This years announcements at WWDC were presented at their fastest pace yet, making it easy to miss some of the most important changes coming to your devices in September. This article will focus on Siri in iOS 13, and more specifically iOS 13.1 since some features were pushed back. Don't worry though, all the features will be available to the public shortly after the new iPhones drop. This is a brief overview, as I plan on more specific how to write ups in the future surrounding Shortcuts and other updates.
The nerds in the room know that when Apple acquired Siri from SRI, her voice was an amalgamation of a voice actress and computer voice generation. This all changes this fall since Siri's voice will now be fully generated from an advanced Machine Learning (ML) algorithm. This allows a voice that can constantly evolve to become more natural sounding, and increase the placement of Siri into more places, since the code base should be smaller, in theory. A more natural sounding voice assistant takes away some of the friction of talking to a computer, and will open up the boundaries to a more conversational assistant.
Siri increasingly has a wider presence across iOS with every update, not just the voice, but other actions as well. This is called "Siri Intelligence" and drives systems like quick type suggestions, caller ID guessing, and suggested calendar inputs. Of course these systems are not really "Siri" in a sense, but because these are actions associated with what a personal assistant would accomplish, Apple attributes it to Siri. What ties them together is Apple's work to group all of iOS actions together in the background. Simple marketing? Sure, but lets not argue with what they want to call their ML.
With iOS 13, it will do even more to be proactive.If a friend sends you a link in iMessage, then you open Safari, your favorites page will have the link at the bottom of the page as a "suggested from imessage" section. Maps will surface recent searches or show you locations referenced in mail or messages. And now Siri will detect and suggest reminders you see in other apps. This is all done privately and locally of course, so no need to worry about your data being snooped. These little conveniences across the OS makes you want to go back to first party apps, because they are so well optimized to work with these features. Let's hope developers have some way to tie relevant data back to Siri as well, other than shortcuts of course.
What was previously only available on the App Store, Shortcuts will now be a pre-installed app, and take a front position around the OS. Formerly workflow, Shortcuts has gone though some changes since its initial release under the new Apple moniker. System actions, automation, and share sheet tie ins are now the bedrock of the system, and will be facing every user, savvy or not. Suggestions for new shortcut actions appear throughout searches and menus, and the deep menu in settings for managing "donated" shortcuts is now moved to the gallery. No more need to differentiate between siri shortcuts, donated shortcuts, and in app shortcuts; its just Shortcuts in this release.
On top of this, actions have been blown wide open to third party developers. Previously you would need a hacky URL scheme or clipboard manipulation to pass data from one shortcut or intent to another. Now developers can develop their app shortcuts to receive input from a step in the shortcut itself. This means you can more easily string shortcut actions together, and makes it much more user approachable to even the most green novice. Let's not forget that experts who live in the app day to day can donate their shortcuts via a link generated in app, so no matter your skill level, you are only a click away from a complex automation that will improve your life.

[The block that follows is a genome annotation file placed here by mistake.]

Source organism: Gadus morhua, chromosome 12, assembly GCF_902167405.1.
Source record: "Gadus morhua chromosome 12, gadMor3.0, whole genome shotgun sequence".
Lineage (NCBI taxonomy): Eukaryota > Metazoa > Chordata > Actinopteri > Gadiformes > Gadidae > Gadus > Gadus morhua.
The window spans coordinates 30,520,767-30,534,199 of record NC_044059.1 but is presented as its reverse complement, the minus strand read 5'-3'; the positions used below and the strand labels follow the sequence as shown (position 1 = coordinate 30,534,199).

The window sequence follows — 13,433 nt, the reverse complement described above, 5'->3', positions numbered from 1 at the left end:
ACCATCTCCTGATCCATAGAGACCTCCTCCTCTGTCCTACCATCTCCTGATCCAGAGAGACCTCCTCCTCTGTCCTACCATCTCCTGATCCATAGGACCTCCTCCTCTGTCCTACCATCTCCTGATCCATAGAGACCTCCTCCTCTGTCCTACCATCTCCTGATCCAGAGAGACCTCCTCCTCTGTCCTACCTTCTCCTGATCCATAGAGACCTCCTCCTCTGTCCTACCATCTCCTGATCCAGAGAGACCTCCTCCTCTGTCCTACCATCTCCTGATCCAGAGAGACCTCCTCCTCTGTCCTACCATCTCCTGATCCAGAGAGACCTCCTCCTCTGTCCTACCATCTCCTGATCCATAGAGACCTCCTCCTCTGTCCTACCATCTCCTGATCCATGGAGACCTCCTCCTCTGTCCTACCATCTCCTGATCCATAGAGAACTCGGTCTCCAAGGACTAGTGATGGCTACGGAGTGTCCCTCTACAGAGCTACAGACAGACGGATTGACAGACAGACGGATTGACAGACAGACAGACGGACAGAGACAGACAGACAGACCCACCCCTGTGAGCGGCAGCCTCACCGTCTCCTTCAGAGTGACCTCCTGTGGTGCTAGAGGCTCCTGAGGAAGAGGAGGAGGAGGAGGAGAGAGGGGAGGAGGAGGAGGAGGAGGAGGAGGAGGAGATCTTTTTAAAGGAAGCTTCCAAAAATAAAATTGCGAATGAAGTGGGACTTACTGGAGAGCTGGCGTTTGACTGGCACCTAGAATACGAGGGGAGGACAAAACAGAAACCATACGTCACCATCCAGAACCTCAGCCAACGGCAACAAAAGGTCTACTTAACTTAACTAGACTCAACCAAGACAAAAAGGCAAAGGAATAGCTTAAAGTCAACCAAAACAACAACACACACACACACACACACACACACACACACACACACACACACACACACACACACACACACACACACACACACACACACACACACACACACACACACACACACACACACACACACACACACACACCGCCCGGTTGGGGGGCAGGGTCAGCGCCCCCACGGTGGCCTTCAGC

Shortcuts now contain the home app automations, and includes a new automation category called "personal." Shortcuts and HomeKit scenes can now be chained together and triggered by different events like time of day, location, and even an app opening. Apple has also opened up the NFC chip on newer model iPhones, XS and XR only for now, which allows a user to designate a specific NFC chip to trigger a specific action when tapped. HomeKit speakers are also included in this ability so now you can play specific playlists when certain conditions are met. These actions can be chained together in various complex ways, and in future write ups I plan on covering some of my favorite automations.
Chaining all of this together a user could:
- set home scene that turns the lights on and sets the temperature of their home
- play a certain song or playlist on a specific airplay 2 device
- text a loved one you have arrived, but only if the loved one is not home
- turn on your Apple TV
- launch a specific app on your TV
All with the one condition that you've arrived home during a certain time frame.
As of my writing this, my printer got an update to its app with siri shortcut support, so excuse me while I make a shortcut that will make it print "YOUR FIRED" in big letters like in 'Back to the Future'.
A new Indian accented English voice, multiple user support on HomePod, and shortcuts that can be conversational are coming as well, but are not yet implemented. We will have to wait for September to test the HomePod updates, since Apple does not have any beta for its OS. I'm testing a few apps with the new shortcuts systems and will be rebuilding all of my shortcuts from scratch to see how I can simplify them for the new updates.
Thanks for reading, and let me know on Twitter if you have any questions about Siri or shortcuts, I will help as best as I can. I also recommend giving @mattcassinelli a follow as well, since he is the go to expert on automation with Siri.